The official beginning of the Atlantic hurricane season usually begins on June 1, but the National Hurricane Center moved it up to May 15 with the formation of an early tropical storm in the Atlantic in the first half of the month. Predictions for the 2021 hurricane season call for a higher number of storms than in a normal year, as many as 19 named storms, eight hurricanes and four major hurricanes. Named storms are tropical storms that have a wind speed of 39 miles per hour (mph) and become hurricanes when wind speeds reach 74 mph. Major hurricanes have winds of 111-130 mph or above, and are classified as Category 3, 4 or 5 hurricanes depending upon their windspeed.

Although we don’t know exactly what to expect this year, our members are ready. They have established and regularly enhance their hurricane preparedness plans to do whatever needs to be done to keep everyone safe – from making sure that resources are where they need to be in the event of supply disruptions; to regular communications and coordination with governments at the local, state and federal levels; to ensuring that our employees and communities have the supplies they need.

Our members develop comprehensive emergency preparedness plans that include conducting their own and participating in strategic government exercises to improve and streamline emergency response. Working through AFPM, they participate in the Oil & Gas Sector Coordinating Council and the Chemical Sector Coordinating Council – partnerships between private industry and the Federal government – to share and disseminate real-time information.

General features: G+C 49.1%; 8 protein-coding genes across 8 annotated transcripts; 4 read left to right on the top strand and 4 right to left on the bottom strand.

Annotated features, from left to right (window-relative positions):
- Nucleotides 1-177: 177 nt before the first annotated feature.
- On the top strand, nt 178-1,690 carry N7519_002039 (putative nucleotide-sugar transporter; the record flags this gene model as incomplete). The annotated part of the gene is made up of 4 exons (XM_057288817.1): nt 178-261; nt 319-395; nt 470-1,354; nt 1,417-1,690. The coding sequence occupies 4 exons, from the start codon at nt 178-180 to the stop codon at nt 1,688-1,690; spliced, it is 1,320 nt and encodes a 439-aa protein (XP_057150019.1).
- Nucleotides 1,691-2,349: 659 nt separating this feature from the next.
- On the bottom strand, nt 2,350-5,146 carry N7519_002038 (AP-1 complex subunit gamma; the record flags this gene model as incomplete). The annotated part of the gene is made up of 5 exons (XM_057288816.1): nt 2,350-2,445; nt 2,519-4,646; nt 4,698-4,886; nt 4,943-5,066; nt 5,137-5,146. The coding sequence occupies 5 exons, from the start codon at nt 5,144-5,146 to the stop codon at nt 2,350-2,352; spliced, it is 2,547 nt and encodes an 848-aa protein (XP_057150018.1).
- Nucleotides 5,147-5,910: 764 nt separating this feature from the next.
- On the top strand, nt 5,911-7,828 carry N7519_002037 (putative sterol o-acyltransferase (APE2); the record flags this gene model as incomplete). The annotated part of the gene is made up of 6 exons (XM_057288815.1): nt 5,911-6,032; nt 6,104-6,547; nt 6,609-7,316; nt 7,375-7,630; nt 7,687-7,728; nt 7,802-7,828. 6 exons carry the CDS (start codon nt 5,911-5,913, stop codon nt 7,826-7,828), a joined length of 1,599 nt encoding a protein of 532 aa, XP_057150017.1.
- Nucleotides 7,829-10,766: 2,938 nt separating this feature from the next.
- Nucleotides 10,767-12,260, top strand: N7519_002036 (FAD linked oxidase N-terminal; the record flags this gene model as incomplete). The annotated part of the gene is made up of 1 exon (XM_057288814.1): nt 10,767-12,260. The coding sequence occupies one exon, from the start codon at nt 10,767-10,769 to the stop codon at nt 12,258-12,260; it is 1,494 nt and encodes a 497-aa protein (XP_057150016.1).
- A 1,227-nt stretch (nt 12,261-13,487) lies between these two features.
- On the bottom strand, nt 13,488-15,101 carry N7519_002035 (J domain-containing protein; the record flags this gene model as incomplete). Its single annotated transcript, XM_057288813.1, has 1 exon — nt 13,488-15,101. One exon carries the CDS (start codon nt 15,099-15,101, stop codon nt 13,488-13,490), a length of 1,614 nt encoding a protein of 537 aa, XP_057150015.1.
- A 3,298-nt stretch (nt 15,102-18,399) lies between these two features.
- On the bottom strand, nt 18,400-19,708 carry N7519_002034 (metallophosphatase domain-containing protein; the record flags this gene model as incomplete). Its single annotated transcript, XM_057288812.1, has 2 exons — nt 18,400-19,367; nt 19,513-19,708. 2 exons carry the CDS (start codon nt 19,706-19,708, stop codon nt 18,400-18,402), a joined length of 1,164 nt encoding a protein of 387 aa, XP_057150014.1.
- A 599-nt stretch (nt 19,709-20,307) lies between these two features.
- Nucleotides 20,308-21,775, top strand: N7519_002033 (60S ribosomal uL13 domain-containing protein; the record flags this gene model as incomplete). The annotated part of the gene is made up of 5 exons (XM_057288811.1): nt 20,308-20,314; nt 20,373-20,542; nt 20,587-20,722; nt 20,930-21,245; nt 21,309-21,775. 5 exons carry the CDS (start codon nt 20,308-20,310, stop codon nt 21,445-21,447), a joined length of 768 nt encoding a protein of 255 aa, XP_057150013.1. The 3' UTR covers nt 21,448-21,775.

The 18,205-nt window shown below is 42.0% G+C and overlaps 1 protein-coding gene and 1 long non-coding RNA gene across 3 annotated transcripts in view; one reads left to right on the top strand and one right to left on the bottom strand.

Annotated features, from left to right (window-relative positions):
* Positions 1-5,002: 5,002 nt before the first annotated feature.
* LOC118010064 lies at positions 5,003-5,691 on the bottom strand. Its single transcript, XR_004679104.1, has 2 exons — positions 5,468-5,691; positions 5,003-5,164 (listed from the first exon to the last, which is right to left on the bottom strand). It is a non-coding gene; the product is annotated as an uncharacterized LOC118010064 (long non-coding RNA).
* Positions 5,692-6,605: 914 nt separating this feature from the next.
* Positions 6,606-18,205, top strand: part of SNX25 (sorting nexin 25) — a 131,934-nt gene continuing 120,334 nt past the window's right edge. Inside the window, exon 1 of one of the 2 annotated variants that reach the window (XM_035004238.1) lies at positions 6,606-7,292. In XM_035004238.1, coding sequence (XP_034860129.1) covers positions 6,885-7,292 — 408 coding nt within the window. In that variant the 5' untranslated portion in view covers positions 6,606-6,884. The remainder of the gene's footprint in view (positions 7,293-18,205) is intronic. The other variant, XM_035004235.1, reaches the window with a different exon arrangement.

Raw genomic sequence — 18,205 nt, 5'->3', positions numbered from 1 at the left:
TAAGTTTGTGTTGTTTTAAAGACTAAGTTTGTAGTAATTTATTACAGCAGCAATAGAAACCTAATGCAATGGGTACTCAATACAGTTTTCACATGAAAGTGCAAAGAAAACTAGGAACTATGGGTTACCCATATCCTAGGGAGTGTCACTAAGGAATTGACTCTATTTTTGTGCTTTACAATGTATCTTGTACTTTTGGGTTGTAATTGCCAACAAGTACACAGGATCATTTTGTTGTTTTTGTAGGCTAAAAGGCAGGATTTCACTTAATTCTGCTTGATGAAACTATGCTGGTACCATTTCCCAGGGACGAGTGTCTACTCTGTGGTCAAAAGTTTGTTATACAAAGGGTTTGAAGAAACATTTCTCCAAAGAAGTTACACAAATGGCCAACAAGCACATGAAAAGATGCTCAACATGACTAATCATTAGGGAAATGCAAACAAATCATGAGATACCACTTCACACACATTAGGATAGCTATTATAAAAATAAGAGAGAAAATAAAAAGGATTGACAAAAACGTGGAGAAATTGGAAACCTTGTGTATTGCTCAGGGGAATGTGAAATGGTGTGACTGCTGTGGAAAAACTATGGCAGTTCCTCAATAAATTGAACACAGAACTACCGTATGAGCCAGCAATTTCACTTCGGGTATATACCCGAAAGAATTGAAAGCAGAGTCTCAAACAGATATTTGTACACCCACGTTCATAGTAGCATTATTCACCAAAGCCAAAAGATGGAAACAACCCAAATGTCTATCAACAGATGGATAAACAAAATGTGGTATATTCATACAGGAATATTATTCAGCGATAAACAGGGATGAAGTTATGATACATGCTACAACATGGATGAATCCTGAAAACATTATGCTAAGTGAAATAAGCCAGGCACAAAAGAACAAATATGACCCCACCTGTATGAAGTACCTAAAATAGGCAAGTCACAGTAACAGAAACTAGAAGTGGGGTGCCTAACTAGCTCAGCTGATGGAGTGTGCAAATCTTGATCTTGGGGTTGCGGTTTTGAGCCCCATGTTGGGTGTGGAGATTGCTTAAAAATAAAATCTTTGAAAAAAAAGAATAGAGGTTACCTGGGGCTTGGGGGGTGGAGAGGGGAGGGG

Even if we are faced with a more intense hurricane season, we are adept at dealing with new and unforeseen circumstances. We demonstrated this last year when adjustments were quickly made to continue to operate and keep our employees and contractors safe and healthy during the height of the global pandemic. Some of the COVID19 measures remain in place today including screening employees entering facilities for fevers; ensuring ride-out crews and suppliers are healthy; planning added virtual communications with local authorities; and using drones to quickly access site damage instead of employees.

Whatever happens this year the people who work in our facilities and live in our communities can be sure that our companies will do whatever it takes to operate safely and in an environmentally sound manner.

Click here for AFPM’s hurricane preparedness resources.